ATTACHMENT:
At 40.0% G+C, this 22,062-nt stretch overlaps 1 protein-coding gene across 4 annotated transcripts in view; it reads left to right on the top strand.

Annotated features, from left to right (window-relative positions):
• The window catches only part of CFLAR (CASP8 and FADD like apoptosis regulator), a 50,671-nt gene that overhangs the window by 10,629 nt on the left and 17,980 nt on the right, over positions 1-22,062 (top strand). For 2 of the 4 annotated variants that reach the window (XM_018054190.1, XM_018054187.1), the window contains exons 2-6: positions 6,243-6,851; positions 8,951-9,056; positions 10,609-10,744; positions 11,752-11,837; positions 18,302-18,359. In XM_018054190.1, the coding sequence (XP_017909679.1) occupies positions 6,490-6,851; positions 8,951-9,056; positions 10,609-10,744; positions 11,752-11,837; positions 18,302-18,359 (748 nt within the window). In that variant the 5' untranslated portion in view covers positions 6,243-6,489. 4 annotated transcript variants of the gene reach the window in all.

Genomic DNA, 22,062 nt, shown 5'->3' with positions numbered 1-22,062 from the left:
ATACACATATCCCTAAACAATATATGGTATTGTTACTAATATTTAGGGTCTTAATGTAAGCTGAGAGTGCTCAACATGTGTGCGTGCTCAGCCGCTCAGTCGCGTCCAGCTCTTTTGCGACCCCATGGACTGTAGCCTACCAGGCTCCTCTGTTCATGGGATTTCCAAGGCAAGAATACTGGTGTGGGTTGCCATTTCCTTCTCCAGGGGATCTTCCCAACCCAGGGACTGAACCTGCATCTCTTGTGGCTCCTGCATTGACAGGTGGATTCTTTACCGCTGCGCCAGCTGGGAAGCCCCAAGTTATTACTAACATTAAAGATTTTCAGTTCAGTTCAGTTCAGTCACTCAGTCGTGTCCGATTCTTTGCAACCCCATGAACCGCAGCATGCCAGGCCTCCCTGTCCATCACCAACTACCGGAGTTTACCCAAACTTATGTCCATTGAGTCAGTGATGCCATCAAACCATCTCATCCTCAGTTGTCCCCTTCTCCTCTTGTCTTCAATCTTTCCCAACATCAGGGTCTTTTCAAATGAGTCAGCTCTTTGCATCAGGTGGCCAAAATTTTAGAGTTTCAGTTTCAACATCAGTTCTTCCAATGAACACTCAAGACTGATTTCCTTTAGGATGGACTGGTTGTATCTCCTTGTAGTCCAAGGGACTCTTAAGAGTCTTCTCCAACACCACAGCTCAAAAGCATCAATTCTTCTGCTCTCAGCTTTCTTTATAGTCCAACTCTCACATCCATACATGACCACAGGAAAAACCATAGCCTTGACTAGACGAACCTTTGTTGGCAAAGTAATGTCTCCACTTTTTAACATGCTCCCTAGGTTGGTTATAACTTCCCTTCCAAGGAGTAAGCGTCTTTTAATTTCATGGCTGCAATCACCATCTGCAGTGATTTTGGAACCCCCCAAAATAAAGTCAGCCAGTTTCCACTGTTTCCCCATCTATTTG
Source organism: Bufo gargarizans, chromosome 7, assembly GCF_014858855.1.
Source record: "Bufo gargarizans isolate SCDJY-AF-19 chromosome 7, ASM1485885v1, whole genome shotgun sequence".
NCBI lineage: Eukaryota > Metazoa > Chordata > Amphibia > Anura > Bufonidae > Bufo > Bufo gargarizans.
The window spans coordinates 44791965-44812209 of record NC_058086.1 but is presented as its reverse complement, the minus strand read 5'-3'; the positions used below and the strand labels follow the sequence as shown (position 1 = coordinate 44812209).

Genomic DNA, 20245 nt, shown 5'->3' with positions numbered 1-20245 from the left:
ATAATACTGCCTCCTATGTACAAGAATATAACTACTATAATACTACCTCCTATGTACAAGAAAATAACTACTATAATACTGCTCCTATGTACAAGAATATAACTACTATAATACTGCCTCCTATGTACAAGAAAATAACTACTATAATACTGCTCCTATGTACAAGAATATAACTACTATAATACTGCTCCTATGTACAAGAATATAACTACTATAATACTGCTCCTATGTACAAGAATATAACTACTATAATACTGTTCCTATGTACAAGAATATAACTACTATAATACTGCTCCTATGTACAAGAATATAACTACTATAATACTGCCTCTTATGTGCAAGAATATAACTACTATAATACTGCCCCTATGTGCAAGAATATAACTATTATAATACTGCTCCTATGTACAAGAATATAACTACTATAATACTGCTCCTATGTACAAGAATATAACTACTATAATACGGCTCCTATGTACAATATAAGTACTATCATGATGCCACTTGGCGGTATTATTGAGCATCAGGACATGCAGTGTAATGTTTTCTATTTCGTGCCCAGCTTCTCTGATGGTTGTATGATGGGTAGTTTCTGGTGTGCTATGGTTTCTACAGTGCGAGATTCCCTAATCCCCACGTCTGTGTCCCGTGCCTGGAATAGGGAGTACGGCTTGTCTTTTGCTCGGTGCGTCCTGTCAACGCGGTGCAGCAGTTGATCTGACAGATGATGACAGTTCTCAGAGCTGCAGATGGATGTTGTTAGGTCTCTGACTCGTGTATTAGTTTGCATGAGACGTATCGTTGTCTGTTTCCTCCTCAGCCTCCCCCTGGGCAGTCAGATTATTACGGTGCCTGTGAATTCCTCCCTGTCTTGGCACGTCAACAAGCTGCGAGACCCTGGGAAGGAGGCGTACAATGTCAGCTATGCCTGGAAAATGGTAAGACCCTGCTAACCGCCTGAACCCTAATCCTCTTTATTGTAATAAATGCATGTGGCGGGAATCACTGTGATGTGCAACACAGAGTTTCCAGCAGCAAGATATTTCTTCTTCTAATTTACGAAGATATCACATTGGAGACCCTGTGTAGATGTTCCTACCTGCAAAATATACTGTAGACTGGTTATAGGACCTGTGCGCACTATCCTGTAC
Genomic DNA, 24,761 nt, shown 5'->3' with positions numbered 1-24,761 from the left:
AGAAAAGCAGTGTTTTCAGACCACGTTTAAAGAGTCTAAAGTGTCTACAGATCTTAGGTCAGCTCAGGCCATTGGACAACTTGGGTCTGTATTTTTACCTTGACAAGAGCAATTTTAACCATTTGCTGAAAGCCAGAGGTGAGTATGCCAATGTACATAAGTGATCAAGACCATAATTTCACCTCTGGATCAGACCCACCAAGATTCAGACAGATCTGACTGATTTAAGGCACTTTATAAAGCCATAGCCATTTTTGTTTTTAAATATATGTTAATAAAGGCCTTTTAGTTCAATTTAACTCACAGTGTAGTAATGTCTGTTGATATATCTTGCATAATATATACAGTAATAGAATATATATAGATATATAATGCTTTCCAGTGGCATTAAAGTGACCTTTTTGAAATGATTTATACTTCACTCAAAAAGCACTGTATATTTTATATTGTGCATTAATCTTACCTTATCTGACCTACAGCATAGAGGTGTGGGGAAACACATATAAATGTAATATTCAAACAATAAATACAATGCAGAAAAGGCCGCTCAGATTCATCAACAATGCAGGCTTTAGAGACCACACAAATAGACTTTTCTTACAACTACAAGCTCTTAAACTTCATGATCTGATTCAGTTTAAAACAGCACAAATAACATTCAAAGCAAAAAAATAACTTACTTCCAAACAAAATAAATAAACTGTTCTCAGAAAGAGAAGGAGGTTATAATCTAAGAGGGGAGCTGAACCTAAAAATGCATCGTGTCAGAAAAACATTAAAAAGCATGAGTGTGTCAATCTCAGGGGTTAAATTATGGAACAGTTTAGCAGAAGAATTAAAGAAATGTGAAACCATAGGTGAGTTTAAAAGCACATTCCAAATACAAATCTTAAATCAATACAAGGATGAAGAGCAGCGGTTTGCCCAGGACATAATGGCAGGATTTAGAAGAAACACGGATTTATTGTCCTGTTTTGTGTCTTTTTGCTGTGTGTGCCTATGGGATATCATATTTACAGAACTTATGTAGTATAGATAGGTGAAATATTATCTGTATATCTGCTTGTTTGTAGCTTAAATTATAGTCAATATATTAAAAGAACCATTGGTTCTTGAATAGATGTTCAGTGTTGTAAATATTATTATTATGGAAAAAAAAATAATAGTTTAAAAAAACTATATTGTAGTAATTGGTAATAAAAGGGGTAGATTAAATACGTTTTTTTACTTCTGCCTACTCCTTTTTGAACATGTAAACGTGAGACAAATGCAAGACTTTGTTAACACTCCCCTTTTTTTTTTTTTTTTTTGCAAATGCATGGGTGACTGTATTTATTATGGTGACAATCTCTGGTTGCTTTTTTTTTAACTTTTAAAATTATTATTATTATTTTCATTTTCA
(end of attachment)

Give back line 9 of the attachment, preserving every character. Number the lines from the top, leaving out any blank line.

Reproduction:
The window spans coordinates 44791965-44812209 of record NC_058086.1 but is presented as its reverse complement, the minus strand read 5'-3'; the positions used below and the strand labels follow the sequence as shown (position 1 = coordinate 44812209).